• Dry with a microfibre cleaning cloth - advanced washing methods will include a decontamination stage such as clay baring before drying. This ensures paint is as smooth as possible and gets rid of impurities such as ground-in tar spots, but is not essential for the general motorist.
  • Once the car is dry, a polish or detailing spray will ensure a great shine is achieved.
  • After polishing, waxing or sealing areas of the car will ensure your hard work is not undone and ensure a protective barrier over your paintwork and wheels.

NB: Special wheel sealant is a good idea for keeping expensive alloy wheels looking their best, as winter salt tends to attack the finish of alloy wheels, especially those which are chrome or machine-finished.

Finish off by applying tyre shine, plastic detailer etc. for enhanced detailing.

 

The two week rule

Rusty Classic

'But it will only get dirty again'…

Yes, this is true, especially in winter. However, by cleaning the car when possible and washing away all the contaminants such as salt will mean they will have less time to affect your cars paintwork and, in extreme cases, cause rust issues.

Owners of classic vehicles tend to garage their cars over the winter months as paint finish is less advanced on these older examples. Over winter, keeping any car sheltered or garaged (especially heated) will give the car a greater advantage in fighting off excess moisture, which if left or allowed to build up will cause surface corrosion and rust.

Yes, this is true, especially in winter. However, by cleaning the car when possible and washing away all the contaminants such as salt will mean they will have less time to affect your cars paintwork and, in extreme cases, cause rust issues.

Owners of classic vehicles tend to garage their cars over the winter months as paint finish is less advanced on these older examples. Over winter, keeping any car sheltered or garaged (especially heated) will give the car a greater advantage in fighting off excess moisture, which if left or allowed to build up will cause surface corrosion and rust.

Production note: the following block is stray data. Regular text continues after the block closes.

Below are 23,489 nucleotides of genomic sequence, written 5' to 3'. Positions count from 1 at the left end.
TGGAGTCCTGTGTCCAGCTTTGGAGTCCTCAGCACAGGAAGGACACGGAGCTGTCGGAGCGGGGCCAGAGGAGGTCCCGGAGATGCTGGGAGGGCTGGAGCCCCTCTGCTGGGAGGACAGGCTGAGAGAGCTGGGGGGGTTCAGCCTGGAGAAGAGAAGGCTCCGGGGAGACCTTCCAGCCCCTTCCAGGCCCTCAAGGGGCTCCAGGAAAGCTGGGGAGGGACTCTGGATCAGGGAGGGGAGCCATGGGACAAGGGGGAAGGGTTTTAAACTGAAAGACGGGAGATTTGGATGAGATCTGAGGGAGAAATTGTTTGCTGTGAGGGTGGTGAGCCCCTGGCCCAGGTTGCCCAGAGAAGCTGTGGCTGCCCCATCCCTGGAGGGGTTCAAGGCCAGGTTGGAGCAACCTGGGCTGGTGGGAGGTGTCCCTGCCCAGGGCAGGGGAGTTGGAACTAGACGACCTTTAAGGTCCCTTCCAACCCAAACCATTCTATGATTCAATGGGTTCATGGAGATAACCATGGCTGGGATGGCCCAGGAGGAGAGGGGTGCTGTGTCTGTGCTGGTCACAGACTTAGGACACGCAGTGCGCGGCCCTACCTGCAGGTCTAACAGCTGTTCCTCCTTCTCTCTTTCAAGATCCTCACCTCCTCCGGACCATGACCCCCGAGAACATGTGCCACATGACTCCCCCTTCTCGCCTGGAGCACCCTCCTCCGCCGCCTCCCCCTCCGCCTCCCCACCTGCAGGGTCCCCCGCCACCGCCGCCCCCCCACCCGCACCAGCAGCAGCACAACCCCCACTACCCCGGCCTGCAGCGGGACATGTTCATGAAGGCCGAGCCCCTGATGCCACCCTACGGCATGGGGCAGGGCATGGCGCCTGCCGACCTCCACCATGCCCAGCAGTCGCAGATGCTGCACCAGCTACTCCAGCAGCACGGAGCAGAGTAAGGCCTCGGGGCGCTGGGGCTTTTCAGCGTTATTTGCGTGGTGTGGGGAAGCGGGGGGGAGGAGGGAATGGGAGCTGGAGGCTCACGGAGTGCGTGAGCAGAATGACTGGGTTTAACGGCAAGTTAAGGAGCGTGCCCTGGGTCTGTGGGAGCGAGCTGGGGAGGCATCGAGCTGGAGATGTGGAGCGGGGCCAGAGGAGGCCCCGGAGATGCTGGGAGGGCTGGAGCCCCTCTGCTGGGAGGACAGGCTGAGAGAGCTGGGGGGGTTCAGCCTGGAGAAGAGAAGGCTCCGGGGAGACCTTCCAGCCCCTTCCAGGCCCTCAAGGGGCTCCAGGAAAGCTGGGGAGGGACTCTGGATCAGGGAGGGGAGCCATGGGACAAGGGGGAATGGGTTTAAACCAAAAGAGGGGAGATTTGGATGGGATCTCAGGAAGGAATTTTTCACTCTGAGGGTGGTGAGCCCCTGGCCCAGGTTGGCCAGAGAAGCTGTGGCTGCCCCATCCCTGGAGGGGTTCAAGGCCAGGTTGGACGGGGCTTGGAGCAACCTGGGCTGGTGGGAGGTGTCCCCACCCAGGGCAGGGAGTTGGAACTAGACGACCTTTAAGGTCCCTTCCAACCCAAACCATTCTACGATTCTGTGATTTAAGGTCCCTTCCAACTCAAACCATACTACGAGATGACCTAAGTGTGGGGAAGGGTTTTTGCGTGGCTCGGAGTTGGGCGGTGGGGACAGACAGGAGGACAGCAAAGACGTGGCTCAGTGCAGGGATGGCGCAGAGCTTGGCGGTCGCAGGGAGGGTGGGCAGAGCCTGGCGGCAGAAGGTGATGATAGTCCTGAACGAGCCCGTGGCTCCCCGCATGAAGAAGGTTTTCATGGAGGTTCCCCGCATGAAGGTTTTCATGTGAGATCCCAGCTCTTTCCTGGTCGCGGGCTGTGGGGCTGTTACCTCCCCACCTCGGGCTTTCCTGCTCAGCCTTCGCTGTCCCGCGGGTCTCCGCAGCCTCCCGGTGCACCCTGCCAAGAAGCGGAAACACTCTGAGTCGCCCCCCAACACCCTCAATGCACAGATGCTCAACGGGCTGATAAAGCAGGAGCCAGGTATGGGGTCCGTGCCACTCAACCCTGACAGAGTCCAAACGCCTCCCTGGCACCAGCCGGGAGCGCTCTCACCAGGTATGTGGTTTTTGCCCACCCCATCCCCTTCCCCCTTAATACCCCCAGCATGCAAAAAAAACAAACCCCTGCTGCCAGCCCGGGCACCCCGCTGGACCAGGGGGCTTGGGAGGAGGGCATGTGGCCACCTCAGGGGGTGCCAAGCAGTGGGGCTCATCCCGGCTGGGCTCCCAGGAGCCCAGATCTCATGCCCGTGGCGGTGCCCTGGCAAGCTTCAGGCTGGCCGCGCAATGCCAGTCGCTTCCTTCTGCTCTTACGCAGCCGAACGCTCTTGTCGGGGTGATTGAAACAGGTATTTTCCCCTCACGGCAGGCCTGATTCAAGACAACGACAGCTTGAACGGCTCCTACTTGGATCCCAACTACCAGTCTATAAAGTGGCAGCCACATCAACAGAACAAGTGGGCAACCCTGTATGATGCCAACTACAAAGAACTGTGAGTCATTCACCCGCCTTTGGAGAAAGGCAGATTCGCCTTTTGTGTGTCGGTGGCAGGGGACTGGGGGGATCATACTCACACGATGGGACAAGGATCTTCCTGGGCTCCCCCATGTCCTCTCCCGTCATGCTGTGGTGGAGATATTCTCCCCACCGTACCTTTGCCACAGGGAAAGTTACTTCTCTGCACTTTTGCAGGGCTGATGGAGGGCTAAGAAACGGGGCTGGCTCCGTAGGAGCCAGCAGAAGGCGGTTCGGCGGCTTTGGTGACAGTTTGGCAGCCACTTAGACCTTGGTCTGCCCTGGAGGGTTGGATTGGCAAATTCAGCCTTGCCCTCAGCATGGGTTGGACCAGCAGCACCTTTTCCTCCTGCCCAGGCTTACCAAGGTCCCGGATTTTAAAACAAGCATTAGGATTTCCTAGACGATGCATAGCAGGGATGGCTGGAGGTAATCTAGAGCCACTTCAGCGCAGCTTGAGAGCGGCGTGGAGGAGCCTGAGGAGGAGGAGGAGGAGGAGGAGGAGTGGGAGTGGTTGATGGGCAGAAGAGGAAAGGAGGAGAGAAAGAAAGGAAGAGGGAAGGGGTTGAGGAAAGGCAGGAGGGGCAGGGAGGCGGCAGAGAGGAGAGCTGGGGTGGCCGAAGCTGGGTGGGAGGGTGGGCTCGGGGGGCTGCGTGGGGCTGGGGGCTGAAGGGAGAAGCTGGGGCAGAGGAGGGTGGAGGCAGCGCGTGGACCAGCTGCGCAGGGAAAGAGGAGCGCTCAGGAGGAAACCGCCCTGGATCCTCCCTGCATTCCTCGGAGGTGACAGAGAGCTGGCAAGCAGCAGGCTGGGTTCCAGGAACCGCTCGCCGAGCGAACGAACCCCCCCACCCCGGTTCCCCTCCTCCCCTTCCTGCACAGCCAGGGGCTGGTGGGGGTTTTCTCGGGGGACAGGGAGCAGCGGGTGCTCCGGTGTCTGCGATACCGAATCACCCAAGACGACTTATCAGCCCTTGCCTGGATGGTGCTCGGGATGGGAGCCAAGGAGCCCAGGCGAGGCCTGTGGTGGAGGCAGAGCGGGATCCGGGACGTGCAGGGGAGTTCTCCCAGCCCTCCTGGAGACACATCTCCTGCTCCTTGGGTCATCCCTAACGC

Don't forget the interior

Hoover

So, you've applied a protective layer to your paint, and understand the importance of keeping the salt and winter contamination at bay in order to prevent rust, but what about the interior?

Again, preparation is key. Moisture will do its best to play havoc with the interior of your car, resulting in condensation and fogging to the inside of the windows. Therefore, keeping your interior dry is important.

Applying anti-fog solution to the inside of windows is a good preventative measure, along with ensuring the interior is kept as dry as possible - getting rid of excess water or snow before entering the car.

And it's good practice to hoover the car at least once a week to keep it feeling fresh.

 

Inspired? Or perhaps you fancy selling?

By following these tips, you could well save the overall look and finish of your car's appearance. It will also mean that if you do decide to sell the car in the future, a well looked after car with perfect paintwork will sell far quicker than one that has been neglected.

Thinking of selling? check out our Sell Your Car page and get a quick valuation. Or why not check out our new or used car offers.